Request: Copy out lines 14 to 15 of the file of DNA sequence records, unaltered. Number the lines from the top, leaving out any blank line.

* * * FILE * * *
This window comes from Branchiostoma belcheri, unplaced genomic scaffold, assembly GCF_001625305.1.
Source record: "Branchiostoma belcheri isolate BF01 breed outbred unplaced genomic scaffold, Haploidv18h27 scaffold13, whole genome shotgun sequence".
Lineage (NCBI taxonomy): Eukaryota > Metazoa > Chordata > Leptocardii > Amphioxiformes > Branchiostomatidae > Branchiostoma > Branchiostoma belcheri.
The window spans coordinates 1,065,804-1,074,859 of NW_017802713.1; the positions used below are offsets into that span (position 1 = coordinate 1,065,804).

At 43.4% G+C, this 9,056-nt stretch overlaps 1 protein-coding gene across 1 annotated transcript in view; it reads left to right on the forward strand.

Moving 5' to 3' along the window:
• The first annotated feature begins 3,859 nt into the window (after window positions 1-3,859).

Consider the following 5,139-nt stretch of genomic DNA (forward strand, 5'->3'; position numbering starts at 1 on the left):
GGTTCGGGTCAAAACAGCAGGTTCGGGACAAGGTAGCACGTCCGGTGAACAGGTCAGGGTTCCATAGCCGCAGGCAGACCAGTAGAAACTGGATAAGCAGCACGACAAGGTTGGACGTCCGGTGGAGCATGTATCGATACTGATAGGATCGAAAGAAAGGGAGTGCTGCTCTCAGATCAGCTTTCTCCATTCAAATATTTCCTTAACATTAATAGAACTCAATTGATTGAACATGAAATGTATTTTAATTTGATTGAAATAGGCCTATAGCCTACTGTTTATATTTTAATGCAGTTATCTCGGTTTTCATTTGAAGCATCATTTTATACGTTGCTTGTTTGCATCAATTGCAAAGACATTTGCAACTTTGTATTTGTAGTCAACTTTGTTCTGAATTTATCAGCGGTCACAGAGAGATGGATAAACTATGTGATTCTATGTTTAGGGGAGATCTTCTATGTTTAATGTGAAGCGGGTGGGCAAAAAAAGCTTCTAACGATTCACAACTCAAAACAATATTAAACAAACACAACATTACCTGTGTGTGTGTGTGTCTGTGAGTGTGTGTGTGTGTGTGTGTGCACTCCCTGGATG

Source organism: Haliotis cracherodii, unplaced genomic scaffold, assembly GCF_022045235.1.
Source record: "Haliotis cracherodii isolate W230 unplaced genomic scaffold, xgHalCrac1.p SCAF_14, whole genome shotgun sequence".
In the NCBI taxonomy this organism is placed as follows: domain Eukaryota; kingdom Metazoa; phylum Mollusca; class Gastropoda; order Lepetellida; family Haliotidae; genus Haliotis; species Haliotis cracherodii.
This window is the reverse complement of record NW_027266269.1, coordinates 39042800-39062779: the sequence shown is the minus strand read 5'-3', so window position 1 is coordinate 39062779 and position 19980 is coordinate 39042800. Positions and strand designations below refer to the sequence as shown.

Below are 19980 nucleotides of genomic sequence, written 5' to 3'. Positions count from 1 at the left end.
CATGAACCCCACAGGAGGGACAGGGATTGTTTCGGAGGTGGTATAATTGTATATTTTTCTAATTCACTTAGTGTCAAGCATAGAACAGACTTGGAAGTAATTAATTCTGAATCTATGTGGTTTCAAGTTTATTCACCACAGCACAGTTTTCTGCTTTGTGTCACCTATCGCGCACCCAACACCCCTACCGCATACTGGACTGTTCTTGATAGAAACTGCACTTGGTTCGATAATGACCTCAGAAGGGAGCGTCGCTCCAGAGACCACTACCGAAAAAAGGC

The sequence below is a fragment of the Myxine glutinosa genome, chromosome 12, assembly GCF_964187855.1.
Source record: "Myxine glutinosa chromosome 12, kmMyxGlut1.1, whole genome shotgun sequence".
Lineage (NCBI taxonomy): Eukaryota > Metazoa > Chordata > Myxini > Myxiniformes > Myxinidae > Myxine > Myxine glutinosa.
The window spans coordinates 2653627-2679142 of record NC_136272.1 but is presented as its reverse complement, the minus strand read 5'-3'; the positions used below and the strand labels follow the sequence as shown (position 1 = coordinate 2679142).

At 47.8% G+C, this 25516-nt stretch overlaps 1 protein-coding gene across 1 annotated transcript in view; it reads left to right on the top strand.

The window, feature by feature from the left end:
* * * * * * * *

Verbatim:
Below are 19980 nucleotides of genomic sequence, written 5' to 3'. Positions count from 1 at the left end.
CATGAACCCCACAGGAGGGACAGGGATTGTTTCGGAGGTGGTATAATTGTATATTTTTCTAATTCACTTAGTGTCAAGCATAGAACAGACTTGGAAGTAATTAATTCTGAATCTATGTGGTTTCAAGTTTATTCACCACAGCACAGTTTTCTGCTTTGTGTCACCTATCGCGCACCCAACACCCCTACCGCATACTGGACTGTTCTTGATAGAAACTGCACTTGGTTCGATAATGACCTCAGAAGGGAGCGTCGCTCCAGAGACCACTACCGAAAAAAGGC